Christina Blacklaws warns of gender bias getting worse if it is 'hardwired into decision-making' All Things Business
There is an urgent need for more women to pursue careers in legal tech to help ensure bias doesn’t get “hardwired” into AI-assisted decision making, a legal tech conference has heard.
Delivering the keynote address at this month’s Global Legal Forum in London, Christina Blacklaws, the immediate past president of the Law Society of England and Wales, said legal tech was weighed down by systemic bias and “cultural and social expectations of what women can and should do”.
Blacklaws, who recently joined the advisory board of alternative legal service provider Elevate, urged more women to pursue careers in technology and said the stakes were particularly high due to the danger of data containing gender bias being used to train AI.
“In a computerised world, it [diversity] should get better,” she said, but warned “it could get an awful lot worse” if bias in society was “hardwired into decision making”.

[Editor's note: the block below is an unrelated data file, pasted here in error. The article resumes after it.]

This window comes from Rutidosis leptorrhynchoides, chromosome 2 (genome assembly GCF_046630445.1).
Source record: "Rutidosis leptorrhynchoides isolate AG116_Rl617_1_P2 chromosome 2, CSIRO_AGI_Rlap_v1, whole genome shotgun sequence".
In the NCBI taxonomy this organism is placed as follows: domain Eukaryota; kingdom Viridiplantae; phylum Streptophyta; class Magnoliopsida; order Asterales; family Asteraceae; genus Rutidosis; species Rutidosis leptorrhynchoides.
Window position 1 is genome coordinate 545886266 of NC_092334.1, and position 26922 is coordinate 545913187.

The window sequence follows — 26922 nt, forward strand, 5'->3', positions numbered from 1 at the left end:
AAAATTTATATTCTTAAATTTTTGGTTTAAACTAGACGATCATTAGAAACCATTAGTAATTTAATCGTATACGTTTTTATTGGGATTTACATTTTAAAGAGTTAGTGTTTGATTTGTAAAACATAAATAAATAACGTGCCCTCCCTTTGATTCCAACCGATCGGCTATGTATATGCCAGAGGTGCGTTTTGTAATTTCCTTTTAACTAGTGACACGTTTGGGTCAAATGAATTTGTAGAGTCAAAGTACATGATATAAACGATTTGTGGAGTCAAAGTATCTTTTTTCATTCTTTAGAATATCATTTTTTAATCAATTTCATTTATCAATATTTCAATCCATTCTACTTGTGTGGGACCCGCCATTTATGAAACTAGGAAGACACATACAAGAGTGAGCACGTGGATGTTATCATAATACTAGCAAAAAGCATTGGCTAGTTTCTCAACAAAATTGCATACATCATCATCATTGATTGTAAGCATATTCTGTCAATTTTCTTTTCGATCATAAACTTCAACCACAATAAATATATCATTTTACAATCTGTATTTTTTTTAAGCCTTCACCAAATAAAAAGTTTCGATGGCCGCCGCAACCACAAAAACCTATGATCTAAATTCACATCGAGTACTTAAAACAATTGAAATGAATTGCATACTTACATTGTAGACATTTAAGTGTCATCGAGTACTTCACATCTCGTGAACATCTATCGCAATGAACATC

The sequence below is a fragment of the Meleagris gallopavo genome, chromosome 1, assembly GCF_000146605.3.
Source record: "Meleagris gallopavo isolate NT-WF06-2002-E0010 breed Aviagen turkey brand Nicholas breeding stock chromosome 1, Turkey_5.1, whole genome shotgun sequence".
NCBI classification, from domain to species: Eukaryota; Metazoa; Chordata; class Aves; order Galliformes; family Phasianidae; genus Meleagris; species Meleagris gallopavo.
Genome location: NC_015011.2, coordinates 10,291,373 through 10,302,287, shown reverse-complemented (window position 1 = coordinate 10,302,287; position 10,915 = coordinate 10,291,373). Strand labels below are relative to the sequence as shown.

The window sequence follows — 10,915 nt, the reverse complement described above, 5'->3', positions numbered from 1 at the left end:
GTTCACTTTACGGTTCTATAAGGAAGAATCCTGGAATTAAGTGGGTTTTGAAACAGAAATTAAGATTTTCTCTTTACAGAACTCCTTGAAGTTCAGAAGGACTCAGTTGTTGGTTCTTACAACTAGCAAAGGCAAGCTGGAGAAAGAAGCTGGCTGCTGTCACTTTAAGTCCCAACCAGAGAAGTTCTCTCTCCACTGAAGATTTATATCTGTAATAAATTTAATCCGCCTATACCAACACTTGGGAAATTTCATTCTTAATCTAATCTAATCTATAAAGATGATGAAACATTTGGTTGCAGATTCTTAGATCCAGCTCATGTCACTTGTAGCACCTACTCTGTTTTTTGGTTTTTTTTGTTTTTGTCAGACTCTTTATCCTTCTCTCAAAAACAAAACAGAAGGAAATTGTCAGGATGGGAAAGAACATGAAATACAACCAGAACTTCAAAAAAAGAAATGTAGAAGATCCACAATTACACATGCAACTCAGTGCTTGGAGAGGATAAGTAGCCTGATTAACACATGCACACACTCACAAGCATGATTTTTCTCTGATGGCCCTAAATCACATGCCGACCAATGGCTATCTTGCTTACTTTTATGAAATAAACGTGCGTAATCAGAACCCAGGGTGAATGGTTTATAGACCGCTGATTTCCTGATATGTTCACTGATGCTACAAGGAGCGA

Virginia Clegg, senior partner at DAC Beachcroft, told the conference there was a need to change the culture within the legal tech sector and tackle the stereotypes that permeated it.
“We need to change the narrative,” she said. “It’s not about coding, building processes, it’s about what happens. We need to get the story right and ask what we are trying to do with tech.”
Olga Mack, CEO of San Francisco-based contract management platform Parley Pro, told The Global Legal Post: “Legal tech combines the worst of legal and tech. Historically, and even to some extent today, investors dread investing in legal tech. This relative scarcity of funding makes the existing networks of mostly men even tighter and harder to penetrate for women in legal tech.”
She called for the creation of more legal tech-focused funds generally and more funds specifically focused on increasing “diversity of thought” in the industry.
She also urged buyers of legal tech to put pressure on suppliers to improve diversity.
“Buyers, whether in a law firm or in-house, should definitely ask hard questions related to diversity and inclusion,” she said.
Earlier this week the European Commission published a white paper on AI regulation that promised to ensure that AI is “fair and compliant with the high standards Europe has developed in all fields”.